Updated at 11:30,08-12-2016

Ramanchuk: The Kremlin will not Change Authorities in Belarus

After his visit to Moscow, the presidential candidate of the United Civil Party Yaraslau Ramanchuk spoke with a journalist of the news portal www.UDF.BY about the influence of the economic conflicts and information war on the attitude of Russian politicians to our country, as well as about the prospects of intervention of the Kremlin in the outcome of the forthcoming presidential elections in Belarus.

The chairman of the UCP Anatol Lyabedzka, his deputy Yaraslau Ramanchuk, and the member of the Political Council of the party Alexander Dabravolsky attended the jubilee celebration of the co-chairman of the party "Pravoye delo" Leonid Gozman in Moscow.

According to Yaraslau Ramanchuk, the trip turned out to be diverse, and communication with representatives of the Russian elite was much more intense than "on formal conferences and round tables".

The Belarusian politicians talked with the director general of the "Russian Corporation of Nanotechnologies" Anatoliy Chubais, the deputy chairman of the Government of Russia Alexei Kudrin, the economist Yevgeny Gotmaher, and representatives of the State Duma. In addition, "there was a live broadcast on the radio "Echo of Moscow" and recording of an hour-long interview on Radio Liberty which will be
released on weekend within the programme "Face to Face", said Yaraslau Ramanchuk.

He noted the increased interest of the Russian political elite in Belarus.

"The attitude is changing because people begin to understand more. For many experts, the Kremlin's decision to show known documentaries ("The Goddad" and "Goddad 2" - udf.by) on NTV channel was partly a surprise. And not everyone thinks this is the visual sign of a complete break-off with [i]Lukashenka. Many Russian analysts believe that after some quarreling there will be peace. Nevertheless, changes in mood and content of the relations are obvious, and today there is a much higher demand for alternative ways of development of relations with Russia, for alternative people and concepts than it was before."[/i]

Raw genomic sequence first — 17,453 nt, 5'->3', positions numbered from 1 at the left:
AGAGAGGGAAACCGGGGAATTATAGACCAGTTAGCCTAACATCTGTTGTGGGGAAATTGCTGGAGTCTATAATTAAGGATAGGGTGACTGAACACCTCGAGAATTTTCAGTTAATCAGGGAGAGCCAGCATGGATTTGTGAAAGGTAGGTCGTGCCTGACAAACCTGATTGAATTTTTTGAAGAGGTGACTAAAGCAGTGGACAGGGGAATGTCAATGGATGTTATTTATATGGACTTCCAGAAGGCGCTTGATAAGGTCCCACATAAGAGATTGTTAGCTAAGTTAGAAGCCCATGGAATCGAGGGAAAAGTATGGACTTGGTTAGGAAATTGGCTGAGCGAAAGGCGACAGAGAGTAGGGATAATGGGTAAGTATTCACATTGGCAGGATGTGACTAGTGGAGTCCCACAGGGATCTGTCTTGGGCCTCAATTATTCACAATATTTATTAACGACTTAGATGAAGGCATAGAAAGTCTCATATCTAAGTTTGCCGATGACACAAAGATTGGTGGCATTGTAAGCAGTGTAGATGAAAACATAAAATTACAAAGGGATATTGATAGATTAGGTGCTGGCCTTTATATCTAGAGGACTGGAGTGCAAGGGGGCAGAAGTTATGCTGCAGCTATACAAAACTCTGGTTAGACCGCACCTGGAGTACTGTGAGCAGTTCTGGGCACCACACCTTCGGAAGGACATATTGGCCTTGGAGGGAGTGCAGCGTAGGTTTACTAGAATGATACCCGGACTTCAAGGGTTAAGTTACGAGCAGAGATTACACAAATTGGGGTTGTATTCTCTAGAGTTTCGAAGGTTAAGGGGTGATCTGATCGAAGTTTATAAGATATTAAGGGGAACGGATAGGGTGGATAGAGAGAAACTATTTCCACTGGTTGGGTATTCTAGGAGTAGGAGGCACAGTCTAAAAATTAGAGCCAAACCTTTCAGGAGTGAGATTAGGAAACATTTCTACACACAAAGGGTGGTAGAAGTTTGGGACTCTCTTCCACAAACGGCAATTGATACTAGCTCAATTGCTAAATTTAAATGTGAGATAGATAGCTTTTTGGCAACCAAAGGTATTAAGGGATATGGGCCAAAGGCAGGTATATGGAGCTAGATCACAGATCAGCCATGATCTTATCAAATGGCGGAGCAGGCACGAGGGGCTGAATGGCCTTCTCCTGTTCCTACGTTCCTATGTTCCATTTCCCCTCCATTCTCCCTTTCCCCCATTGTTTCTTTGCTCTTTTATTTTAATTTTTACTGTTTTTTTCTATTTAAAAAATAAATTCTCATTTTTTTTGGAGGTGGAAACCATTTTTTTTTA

However, as Yaraslau Ramanchuk said, the Kremlin does not support the Belarusian opposition even now, and is "unlikely to support in the future". He also does not believe in Russian intervention in the scenario of the upcoming presidential elections in Belarus.

"For certain Belarusian politicians it would be advantageous to think that the Kremlin can stake on some sort of an almost democratically-oriented candidate, and to imagine that there is a European candidate and a pro-Russian candidate, and so, of course, they should fight for the European one", said Mr. Ramanchuk. "I do not know anybody among democratic candidates who would surrender Belarus, who would do what a number of Russian chauvinists want from him. So the Kremlin will pragmatically strive for its aims within the agreements signed by Belarus and at the same time will keep an eye on Lukashenka's opponents giving them the opportunity to have more contacts with the media. But this cannot be called a form of support of some candidate, and more so, a part of the programme for capture or transformation of power in Belarus."

The presidential candidate of the UCP noted that the democratic forces of Belarus can count on the support of their Russian partners, as well as on access to the information space in Russia.

According to him, the neighboring state has experts, analysts, and consultants who have been supporting democratic transition in both Russia and Belarus for a long time.

"I think there will be more opportunities to talk with Russian society, with businessmen through the Russian media, and with its help to contact the Belarusians as well."

According to the politician, Alexander Lukashenka has already lost a monopoly on information about Belarus in the Russian information space.